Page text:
Julio Jones to the Titans: Analysis

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Julio Jones will join the Titans’ star studded offense of Derrick Henry, AJ Brown, and Ryan Tannehill.

Nick Holt, Editor-in-chief

It’s not everyday that a player of Julio Jones’ caliber is traded in today’s NFL, but on June 6, the deal was done.  ESPN’s Diana Russini reported that longtime Atlanta Falcon, and future Hall of Fame Wide Receiver, Julio Jones had been traded to the Tennesse Titans.  The details were released shortly after, that the Titans gave up a 2nd round and 4th round selection in return for Julio Jones and a 6th round selection.

After taking a day to let the deal set in, I felt there was a general consensus that the Titans got a “steal.”  Though, did they really? I think there’s a lot to be said about the trade, and about the price of Julio Jones, and if the price was a fair and accurate one.  Let’s go back and take a look at some players who are similar to Julio who were also traded: DeAndre Hopkins, Stefon Diggs, and Mohamed Sanu.  Each player and their respective deals should give us three different ways to look at the Julio Jones trade.

Subject Comparison #1: DeAndre Hopkins

The DeAndre Hopkins trade was most similar to Julio Jones’ regarding the amount of return each team got back for their receivers (Hopkins/Julio).  On March 16, 2020, the Houston Texans traded DeAndre Hopkins and a 4th round pick to the Arizona Cardinals for David Johnson, a 2nd round pick, and a 4th round pick.  At the time of the trade, Hopkins was 28 years old and has played in every game of his career except for two, while also being considered one of, if not the best wideout in the NFL.  So comparing both Hopkins and Julio at the time of both trades, it seems as if the Titans got ripped off.  The Cardinals got a younger, healthier, better player for the same if not less compensation than the Titans did for Julio.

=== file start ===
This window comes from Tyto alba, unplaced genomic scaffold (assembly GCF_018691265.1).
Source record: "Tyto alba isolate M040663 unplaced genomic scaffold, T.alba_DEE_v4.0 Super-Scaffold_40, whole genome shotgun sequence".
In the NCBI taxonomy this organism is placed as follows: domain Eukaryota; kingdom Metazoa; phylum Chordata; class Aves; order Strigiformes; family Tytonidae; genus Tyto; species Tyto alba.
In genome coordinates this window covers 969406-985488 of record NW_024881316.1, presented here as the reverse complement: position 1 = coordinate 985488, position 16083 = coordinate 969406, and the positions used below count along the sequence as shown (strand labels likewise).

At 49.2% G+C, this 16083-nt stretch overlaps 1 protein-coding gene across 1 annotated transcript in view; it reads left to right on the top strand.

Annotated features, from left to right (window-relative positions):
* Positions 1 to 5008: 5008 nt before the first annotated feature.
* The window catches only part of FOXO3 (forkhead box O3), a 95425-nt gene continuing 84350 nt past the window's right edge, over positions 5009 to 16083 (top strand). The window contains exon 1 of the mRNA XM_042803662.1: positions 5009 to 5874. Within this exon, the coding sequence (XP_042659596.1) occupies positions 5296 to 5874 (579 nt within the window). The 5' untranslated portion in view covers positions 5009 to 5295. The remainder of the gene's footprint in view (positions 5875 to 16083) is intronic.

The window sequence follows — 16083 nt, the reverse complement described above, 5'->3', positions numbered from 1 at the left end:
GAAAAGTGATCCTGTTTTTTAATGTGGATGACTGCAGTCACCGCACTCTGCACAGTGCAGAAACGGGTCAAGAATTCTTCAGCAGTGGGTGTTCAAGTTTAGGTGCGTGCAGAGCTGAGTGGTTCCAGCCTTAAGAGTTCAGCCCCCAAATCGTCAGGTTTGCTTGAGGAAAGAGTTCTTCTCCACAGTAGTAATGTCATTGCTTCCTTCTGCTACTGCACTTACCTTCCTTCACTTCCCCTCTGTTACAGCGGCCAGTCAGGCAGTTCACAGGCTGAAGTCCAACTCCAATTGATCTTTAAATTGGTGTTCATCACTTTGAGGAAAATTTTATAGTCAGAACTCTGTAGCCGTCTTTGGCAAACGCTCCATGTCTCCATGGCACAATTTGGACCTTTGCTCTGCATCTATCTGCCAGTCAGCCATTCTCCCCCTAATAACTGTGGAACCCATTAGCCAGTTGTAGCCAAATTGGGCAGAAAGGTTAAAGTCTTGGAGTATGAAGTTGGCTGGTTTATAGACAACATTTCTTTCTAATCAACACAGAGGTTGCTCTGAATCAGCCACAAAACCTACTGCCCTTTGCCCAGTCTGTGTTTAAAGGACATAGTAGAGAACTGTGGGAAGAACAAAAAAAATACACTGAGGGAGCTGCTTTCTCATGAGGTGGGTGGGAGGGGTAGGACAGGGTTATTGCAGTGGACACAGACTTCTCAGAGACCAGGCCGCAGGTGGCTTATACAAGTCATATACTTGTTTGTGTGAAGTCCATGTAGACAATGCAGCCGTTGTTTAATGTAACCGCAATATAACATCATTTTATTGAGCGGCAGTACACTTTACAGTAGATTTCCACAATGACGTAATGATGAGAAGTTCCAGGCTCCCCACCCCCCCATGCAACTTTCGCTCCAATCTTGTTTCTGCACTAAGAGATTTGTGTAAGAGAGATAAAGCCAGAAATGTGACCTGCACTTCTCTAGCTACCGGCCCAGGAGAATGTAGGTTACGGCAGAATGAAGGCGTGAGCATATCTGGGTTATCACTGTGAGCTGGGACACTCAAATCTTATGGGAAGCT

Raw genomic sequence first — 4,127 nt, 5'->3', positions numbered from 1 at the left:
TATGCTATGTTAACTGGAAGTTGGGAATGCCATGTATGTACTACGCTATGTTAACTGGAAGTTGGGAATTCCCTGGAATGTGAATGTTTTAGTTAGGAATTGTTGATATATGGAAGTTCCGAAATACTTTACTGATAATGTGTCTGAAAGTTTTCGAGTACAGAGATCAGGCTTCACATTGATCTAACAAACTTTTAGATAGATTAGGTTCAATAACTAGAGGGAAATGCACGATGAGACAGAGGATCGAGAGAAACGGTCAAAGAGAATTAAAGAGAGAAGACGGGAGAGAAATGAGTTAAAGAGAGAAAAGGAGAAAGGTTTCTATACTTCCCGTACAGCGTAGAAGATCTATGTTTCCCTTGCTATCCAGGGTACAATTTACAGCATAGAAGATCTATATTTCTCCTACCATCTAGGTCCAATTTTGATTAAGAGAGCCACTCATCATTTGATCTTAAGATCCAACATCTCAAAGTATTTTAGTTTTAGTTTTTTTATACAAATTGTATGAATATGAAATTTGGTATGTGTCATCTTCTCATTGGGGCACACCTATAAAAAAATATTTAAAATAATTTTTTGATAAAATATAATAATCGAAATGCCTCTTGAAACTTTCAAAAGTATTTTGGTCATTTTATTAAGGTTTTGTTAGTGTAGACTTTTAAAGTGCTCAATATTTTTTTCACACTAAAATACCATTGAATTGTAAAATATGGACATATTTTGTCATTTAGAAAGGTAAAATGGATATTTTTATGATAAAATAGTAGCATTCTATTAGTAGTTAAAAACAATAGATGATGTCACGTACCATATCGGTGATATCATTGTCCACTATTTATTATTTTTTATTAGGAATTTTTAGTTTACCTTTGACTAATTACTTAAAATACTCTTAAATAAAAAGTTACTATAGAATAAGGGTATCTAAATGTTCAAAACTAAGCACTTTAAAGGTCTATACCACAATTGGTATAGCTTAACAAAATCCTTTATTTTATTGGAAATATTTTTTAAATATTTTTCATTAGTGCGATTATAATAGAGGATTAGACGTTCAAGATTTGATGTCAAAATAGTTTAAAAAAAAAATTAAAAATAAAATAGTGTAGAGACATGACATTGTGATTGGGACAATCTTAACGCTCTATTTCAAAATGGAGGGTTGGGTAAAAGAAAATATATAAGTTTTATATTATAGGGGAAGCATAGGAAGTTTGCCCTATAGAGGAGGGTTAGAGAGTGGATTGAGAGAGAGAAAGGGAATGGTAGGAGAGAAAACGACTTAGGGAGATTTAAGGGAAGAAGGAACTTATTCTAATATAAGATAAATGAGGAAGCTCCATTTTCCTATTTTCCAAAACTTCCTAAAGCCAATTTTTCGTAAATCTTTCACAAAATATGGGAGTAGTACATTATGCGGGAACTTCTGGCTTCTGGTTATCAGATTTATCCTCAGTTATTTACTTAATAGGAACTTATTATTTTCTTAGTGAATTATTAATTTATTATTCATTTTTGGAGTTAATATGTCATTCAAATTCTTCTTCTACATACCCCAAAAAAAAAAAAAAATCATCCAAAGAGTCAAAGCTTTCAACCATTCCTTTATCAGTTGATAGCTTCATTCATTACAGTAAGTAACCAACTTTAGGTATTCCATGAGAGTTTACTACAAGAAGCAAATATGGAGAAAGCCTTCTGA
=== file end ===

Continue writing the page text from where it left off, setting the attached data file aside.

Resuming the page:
Subject Comparison #2: Stefon Diggs

Diggs had a bit of a steep price and there’s good reason why, but it really makes Houston’s trade with the Cardinals look horrible, and it’s part of the reason why Bill O’Brien no longer has a job with Houston.  Hopkins was arguably and still may be better than Diggs at the time of the trade, yet the Vikings were able to squeeze more out of the deal than Houston was: a 1st-round pick, a 5th-round pick, a 6th-round pick and a 4th-round pick to the Bills in return for Diggs and a 6th.  So what does that mean regarding the Titans?  Well if we don’t look at the Hopkins deal at all, then it makes sense.  Diggs is younger and better than Julio, meaning he should have a larger price.

Subject Comparison #3: Mohamed Sanu

Mohamed Sanu was traded to the New England Patriots for a 2nd round selection, straight up deal.  At the time, the double standard of every move Bill Belichick makes is a genius one, was in full effect.  But looking at it now? This was a horrendous deal for the Patriots, even worse than the Hopkins trade.  Sanu is no where near as good as Julio, Diggs, and Hopkins, obviously, this deal was done much before the other two, and it honestly makes the Houston Texans even worse again.  But if we look at the Titans, now it looks as if they got a steal for Julio, only a fourth round pick more for a future Hall of Famer? Sign me up.

But now let’s look at all together, personally, I think that both the Hopkins and Sanu trades are extremely bad trades.  It all depends on how you want to look at it, if it’s the Titans traded the same amount for Julio as the Cardinals did for Hopkins, then it can be seen as a loss for the Titans, but if it’s the Titans traded only a fourth round pick more for Julio than the Patriots did for Sanu, than it’s an extremely good trade for the Titans.  Personally, I think the trade makes sense, out of the three past trades, the Diggs trade is most sensible, and what the Titans traded for Julio is a step down from what the Bills traded for Diggs, just as Julio’s value is a step down from Diggs. So overall, I think it was a solid trade, regarding the value given and received for both Atlanta and Tennessee.